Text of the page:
Are/Were tribal religions primitive?

Oct 2017
25
Mordor
#1
i once read somewhere an article, where the author talked about "tribal" languages, and he stated that according to sciencists they are no less developed (in terms of grammar, vocabulary etc.) than the languages of more civilized societies. Moreover, they use many words to describe things that are identical for us. For example, Inuit peoples from the cold lands have a few words on what we simply call "snow", every each one of them describing a little bit different snow. Whether this is true or not, i wonder whether we can say the same of their religions. Are they (i am talking about all tribal nations in general) more primitive in terms of mythology, tradition, cult, than, say, Greek mythology?
 

abram

Ad Honorem
Oct 2014
2,122
oklahoma
#3
"Primitive" carries connotations of not being "advanced". I prefer the term "primal". In some respects, primal religions have their attractive features.
 

Haakbus

Ad Honorem
Aug 2013
3,526
United States
#5
i once read somewhere an article, where the author talked about "tribal" languages, and he stated that according to sciencists they are no less developed (in terms of grammar, vocabulary etc.) than the languages of more civilized societies. Moreover, they use many words to describe things that are identical for us. For example, Inuit peoples from the cold lands have a few words on what we simply call "snow", every each one of them describing a little bit different snow. Whether this is true or not, i wonder whether we can say the same of their religions. Are they (i am talking about all tribal nations in general) more primitive in terms of mythology, tradition, cult, than, say, Greek mythology?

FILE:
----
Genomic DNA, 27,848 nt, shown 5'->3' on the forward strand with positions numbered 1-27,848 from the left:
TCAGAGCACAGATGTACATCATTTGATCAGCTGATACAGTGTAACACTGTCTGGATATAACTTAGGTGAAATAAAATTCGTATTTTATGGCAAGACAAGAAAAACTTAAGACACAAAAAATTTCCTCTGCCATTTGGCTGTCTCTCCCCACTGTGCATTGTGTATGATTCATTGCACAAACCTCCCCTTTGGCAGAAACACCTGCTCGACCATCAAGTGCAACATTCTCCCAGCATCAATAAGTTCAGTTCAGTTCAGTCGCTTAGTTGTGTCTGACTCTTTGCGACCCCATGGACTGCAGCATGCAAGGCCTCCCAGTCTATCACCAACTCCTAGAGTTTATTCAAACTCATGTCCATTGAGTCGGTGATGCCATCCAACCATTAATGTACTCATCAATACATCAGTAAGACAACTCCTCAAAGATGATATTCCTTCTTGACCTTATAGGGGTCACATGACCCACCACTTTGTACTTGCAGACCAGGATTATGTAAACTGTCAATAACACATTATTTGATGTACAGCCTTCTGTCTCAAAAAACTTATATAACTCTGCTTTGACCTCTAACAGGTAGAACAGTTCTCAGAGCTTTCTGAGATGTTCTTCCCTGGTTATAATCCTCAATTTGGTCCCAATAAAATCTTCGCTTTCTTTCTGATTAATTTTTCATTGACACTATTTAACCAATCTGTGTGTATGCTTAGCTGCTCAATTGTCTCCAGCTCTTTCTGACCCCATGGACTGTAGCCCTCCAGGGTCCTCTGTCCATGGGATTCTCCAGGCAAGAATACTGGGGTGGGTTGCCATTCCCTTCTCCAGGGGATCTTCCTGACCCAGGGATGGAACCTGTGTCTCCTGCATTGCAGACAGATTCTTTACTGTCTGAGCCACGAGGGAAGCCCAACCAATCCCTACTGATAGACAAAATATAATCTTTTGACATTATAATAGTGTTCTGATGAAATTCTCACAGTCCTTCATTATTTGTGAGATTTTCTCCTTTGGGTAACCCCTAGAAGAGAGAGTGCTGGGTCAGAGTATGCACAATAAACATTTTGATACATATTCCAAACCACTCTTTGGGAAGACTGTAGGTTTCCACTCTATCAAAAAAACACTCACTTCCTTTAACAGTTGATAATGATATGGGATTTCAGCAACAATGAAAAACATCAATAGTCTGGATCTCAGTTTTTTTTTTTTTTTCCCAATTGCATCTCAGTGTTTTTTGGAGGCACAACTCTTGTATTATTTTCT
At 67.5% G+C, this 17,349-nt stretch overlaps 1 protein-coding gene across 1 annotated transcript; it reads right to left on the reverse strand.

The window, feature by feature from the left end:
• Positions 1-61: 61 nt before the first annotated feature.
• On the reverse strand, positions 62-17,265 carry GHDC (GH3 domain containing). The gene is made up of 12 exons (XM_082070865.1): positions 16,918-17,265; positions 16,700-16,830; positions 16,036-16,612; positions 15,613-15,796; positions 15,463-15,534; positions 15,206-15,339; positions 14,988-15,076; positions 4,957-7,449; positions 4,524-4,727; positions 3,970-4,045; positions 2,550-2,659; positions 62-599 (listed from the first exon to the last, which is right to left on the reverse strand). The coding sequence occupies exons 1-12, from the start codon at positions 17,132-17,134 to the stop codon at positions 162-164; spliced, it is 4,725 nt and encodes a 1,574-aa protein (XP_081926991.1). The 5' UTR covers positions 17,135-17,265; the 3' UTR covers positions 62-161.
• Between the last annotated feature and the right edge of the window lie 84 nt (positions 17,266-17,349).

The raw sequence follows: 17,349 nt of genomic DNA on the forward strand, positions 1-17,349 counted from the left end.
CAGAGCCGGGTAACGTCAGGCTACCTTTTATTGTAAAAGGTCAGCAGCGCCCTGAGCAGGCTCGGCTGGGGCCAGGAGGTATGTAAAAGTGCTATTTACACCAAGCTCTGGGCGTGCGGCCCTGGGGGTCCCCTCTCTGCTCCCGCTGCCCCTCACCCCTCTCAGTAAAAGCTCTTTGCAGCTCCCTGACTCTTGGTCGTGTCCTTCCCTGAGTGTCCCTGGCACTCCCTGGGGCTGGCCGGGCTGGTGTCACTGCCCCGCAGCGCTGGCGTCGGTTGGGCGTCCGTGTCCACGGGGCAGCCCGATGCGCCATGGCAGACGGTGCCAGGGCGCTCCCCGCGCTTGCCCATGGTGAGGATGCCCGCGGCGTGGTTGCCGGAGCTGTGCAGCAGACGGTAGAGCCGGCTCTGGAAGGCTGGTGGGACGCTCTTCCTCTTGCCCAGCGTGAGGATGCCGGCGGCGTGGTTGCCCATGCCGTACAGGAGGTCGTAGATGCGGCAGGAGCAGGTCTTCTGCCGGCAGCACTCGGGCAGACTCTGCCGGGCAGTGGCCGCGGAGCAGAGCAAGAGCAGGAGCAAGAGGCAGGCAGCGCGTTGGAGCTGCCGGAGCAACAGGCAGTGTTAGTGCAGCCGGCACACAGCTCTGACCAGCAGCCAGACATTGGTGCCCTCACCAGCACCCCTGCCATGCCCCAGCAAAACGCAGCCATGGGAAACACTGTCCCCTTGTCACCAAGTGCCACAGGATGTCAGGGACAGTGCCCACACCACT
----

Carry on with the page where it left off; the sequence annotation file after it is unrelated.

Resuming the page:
That is true for the Inuit/Yupik languages. Different terms for falling snow, snow on the ground, crusted snow, etc. It's a similar situation to how we have special words for the front and back of a ship, left and right, for example.

Believe me, languages like those have extreme complexity. They don't have native vocabulary for things that don't exist in their culture (and thus have to borrow or coin new words), but they are not simple.
 
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